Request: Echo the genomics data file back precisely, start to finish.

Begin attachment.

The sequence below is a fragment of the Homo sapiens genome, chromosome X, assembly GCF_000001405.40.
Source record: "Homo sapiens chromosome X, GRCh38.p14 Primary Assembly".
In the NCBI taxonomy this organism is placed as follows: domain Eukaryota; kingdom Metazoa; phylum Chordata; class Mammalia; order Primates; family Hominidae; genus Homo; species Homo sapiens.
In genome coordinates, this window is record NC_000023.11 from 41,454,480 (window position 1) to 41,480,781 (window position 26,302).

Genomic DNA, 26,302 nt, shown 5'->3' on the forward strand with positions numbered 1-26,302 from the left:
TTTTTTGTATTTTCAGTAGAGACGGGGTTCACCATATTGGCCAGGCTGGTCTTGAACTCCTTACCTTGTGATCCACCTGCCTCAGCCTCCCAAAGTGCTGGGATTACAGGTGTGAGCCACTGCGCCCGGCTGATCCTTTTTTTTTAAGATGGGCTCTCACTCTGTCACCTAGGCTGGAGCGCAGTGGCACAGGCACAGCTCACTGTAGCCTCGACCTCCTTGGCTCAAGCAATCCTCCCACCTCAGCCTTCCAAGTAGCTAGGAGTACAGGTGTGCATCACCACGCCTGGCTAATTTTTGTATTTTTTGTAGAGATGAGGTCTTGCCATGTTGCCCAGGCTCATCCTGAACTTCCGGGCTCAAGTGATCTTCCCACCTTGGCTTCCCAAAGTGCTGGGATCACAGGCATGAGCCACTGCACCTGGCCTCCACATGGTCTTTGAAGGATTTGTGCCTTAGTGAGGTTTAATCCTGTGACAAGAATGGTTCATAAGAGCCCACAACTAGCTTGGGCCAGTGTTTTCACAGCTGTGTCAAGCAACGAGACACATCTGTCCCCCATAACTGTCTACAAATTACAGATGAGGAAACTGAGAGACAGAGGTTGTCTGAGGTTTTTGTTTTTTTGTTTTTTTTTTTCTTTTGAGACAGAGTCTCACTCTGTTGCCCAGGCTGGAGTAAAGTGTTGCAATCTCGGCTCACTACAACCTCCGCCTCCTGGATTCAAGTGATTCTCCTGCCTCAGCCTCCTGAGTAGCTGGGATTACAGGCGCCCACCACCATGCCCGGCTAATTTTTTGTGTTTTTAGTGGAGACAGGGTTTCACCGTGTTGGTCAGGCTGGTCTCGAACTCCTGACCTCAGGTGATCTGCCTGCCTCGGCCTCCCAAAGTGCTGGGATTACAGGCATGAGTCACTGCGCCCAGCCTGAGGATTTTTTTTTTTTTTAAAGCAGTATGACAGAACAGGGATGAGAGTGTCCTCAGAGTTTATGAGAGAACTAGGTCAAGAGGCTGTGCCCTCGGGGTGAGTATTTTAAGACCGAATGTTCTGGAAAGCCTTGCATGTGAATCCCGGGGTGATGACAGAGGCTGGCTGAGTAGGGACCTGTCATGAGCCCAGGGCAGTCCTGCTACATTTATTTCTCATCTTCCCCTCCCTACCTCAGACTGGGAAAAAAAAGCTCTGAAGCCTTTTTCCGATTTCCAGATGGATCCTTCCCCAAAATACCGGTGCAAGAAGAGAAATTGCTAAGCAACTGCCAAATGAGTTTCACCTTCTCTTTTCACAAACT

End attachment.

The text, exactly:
The sequence below is a fragment of the Homo sapiens genome, chromosome X, assembly GCF_000001405.40.
Source record: "Homo sapiens chromosome X, GRCh38.p14 Primary Assembly".
In the NCBI taxonomy this organism is placed as follows: domain Eukaryota; kingdom Metazoa; phylum Chordata; class Mammalia; order Primates; family Hominidae; genus Homo; species Homo sapiens.
In genome coordinates, this window is record NC_000023.11 from 41,454,480 (window position 1) to 41,480,781 (window position 26,302).

Genomic DNA, 26,302 nt, shown 5'->3' on the forward strand with positions numbered 1-26,302 from the left:
TTTTTTGTATTTTCAGTAGAGACGGGGTTCACCATATTGGCCAGGCTGGTCTTGAACTCCTTACCTTGTGATCCACCTGCCTCAGCCTCCCAAAGTGCTGGGATTACAGGTGTGAGCCACTGCGCCCGGCTGATCCTTTTTTTTTAAGATGGGCTCTCACTCTGTCACCTAGGCTGGAGCGCAGTGGCACAGGCACAGCTCACTGTAGCCTCGACCTCCTTGGCTCAAGCAATCCTCCCACCTCAGCCTTCCAAGTAGCTAGGAGTACAGGTGTGCATCACCACGCCTGGCTAATTTTTGTATTTTTTGTAGAGATGAGGTCTTGCCATGTTGCCCAGGCTCATCCTGAACTTCCGGGCTCAAGTGATCTTCCCACCTTGGCTTCCCAAAGTGCTGGGATCACAGGCATGAGCCACTGCACCTGGCCTCCACATGGTCTTTGAAGGATTTGTGCCTTAGTGAGGTTTAATCCTGTGACAAGAATGGTTCATAAGAGCCCACAACTAGCTTGGGCCAGTGTTTTCACAGCTGTGTCAAGCAACGAGACACATCTGTCCCCCATAACTGTCTACAAATTACAGATGAGGAAACTGAGAGACAGAGGTTGTCTGAGGTTTTTGTTTTTTTGTTTTTTTTTTTCTTTTGAGACAGAGTCTCACTCTGTTGCCCAGGCTGGAGTAAAGTGTTGCAATCTCGGCTCACTACAACCTCCGCCTCCTGGATTCAAGTGATTCTCCTGCCTCAGCCTCCTGAGTAGCTGGGATTACAGGCGCCCACCACCATGCCCGGCTAATTTTTTGTGTTTTTAGTGGAGACAGGGTTTCACCGTGTTGGTCAGGCTGGTCTCGAACTCCTGACCTCAGGTGATCTGCCTGCCTCGGCCTCCCAAAGTGCTGGGATTACAGGCATGAGTCACTGCGCCCAGCCTGAGGATTTTTTTTTTTTTTAAAGCAGTATGACAGAACAGGGATGAGAGTGTCCTCAGAGTTTATGAGAGAACTAGGTCAAGAGGCTGTGCCCTCGGGGTGAGTATTTTAAGACCGAATGTTCTGGAAAGCCTTGCATGTGAATCCCGGGGTGATGACAGAGGCTGGCTGAGTAGGGACCTGTCATGAGCCCAGGGCAGTCCTGCTACATTTATTTCTCATCTTCCCCTCCCTACCTCAGACTGGGAAAAAAAAGCTCTGAAGCCTTTTTCCGATTTCCAGATGGATCCTTCCCCAAAATACCGGTGCAAGAAGAGAAATTGCTAAGCAACTGCCAAATGAGTTTCACCTTCTCTTTTCACAAACT